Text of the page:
A COMBINATION of the pandemic, Brexit (for the UK) and a major fire in Japan have led to a massive worldwide shortage of microchips.
It may get better in the long term but in the short term the problem is getting worse which may result in the cost of computers and mobile phones shooting up.
This has been made worse by the increase in home workers, many of whom have upgraded their laptops and pcs so demand has risen faster than production.
5G needs fuel an increase in demand for new mobile phones and there has also been a steady increase in the sale of video games during lockdown
What’s more with so many car manufacturers relying on microchips to control the ever more advanced brains of their vehicles, the problem is slowing down production considerably.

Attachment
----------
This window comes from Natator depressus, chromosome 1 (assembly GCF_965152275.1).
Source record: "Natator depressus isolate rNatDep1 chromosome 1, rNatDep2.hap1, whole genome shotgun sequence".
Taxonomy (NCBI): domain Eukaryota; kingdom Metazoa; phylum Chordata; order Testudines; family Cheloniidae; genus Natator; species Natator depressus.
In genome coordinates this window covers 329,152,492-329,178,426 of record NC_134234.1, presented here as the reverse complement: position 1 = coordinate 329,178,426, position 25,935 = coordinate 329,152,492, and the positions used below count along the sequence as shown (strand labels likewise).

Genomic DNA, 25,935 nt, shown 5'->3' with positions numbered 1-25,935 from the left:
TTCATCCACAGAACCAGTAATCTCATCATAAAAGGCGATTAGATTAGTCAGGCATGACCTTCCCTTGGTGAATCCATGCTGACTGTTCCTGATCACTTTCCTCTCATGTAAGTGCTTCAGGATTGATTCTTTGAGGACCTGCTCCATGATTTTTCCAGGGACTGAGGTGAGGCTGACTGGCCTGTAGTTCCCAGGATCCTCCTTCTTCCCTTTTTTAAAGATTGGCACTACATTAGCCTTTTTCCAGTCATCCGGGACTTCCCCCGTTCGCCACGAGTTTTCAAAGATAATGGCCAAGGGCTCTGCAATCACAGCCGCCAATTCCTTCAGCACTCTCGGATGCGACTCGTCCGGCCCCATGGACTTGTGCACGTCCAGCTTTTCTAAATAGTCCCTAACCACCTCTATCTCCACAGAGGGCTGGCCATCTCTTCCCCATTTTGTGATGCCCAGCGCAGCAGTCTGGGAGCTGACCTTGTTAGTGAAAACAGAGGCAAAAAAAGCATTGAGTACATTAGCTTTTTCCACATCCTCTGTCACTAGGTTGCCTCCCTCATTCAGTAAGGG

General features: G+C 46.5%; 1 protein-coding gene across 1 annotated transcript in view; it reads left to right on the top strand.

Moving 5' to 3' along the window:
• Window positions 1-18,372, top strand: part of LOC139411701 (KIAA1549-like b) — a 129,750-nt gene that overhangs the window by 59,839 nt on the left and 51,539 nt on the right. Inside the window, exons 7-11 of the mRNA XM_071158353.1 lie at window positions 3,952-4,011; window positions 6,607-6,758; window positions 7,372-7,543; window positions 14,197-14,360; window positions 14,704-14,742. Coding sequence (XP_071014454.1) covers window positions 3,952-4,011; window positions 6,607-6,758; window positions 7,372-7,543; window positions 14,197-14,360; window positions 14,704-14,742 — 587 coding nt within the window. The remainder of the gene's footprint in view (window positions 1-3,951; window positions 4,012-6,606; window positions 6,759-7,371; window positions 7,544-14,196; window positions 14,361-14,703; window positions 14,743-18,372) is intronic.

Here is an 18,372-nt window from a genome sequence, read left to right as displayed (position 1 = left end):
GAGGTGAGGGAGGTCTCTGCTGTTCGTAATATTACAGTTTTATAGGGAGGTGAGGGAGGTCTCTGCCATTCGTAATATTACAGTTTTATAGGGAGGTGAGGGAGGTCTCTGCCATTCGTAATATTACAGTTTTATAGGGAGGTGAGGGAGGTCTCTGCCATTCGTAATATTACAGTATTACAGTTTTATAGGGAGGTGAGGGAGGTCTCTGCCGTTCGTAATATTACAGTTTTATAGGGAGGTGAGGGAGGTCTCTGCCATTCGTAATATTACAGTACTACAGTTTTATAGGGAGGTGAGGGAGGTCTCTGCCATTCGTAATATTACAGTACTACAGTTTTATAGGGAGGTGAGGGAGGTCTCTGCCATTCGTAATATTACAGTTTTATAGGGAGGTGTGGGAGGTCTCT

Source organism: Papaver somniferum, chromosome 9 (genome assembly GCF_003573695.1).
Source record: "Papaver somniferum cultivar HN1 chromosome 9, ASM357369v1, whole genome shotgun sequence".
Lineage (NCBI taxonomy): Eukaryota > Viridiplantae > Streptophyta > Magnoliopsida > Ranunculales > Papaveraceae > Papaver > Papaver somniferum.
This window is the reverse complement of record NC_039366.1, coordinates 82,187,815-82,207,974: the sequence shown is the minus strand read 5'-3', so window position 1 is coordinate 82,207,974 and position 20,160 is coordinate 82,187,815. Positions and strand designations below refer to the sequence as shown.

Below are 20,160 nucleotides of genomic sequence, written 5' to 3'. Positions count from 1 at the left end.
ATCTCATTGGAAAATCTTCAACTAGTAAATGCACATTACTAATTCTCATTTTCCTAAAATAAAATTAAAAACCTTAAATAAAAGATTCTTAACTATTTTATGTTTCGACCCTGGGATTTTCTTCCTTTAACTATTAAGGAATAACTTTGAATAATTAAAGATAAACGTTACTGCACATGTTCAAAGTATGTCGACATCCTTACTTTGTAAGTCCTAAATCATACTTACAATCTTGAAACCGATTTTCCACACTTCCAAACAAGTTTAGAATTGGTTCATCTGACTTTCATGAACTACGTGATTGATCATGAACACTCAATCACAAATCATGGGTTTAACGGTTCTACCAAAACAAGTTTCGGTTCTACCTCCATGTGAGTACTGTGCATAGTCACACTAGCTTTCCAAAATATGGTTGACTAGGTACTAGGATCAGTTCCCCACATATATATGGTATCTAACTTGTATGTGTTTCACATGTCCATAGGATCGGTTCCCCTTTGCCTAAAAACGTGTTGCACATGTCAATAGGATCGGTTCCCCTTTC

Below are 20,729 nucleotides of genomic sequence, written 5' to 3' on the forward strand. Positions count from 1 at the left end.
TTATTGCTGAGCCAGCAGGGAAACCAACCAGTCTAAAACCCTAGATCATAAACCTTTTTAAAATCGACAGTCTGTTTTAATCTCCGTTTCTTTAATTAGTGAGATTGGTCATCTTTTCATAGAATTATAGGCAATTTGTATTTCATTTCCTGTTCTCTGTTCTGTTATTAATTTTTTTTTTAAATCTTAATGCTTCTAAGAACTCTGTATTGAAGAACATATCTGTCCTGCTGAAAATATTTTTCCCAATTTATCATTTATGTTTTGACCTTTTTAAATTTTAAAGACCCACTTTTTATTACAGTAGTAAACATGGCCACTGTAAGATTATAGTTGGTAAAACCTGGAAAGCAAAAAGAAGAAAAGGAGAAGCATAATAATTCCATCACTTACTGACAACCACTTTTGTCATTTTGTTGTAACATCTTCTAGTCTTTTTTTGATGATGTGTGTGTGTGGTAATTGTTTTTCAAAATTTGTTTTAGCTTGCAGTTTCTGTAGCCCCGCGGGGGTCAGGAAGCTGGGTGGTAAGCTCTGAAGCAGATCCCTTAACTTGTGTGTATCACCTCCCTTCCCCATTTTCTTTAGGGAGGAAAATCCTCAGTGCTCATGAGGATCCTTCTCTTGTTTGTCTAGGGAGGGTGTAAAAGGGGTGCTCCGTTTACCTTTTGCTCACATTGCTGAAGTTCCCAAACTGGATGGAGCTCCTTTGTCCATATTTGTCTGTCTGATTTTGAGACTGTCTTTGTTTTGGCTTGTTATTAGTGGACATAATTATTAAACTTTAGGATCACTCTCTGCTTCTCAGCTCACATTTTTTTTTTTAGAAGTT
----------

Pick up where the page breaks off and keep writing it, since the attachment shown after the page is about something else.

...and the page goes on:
Indeed Tata, the Indian owners of Jaguar Land Rover (JLR), now Britain’s largest car manufacturer have recently announced that because of the shortage of microchips that it will have to suspend production at two of its three UK factories.
This slow down would not only affect the company’s revenue but could see some form of financial loss for its nearly 6,000 workers if they are forced to work part time.
It’s not just the UK that is suffering as the majority of auto manufacturers in Europe and the USA have reported similar problems especially as the demand for new vehicles is beginning to increase.
According to the BBC, Vauxhall has decided that due to the problem it will install ‘old style’ analogue rather than digital speedometers into its new cars.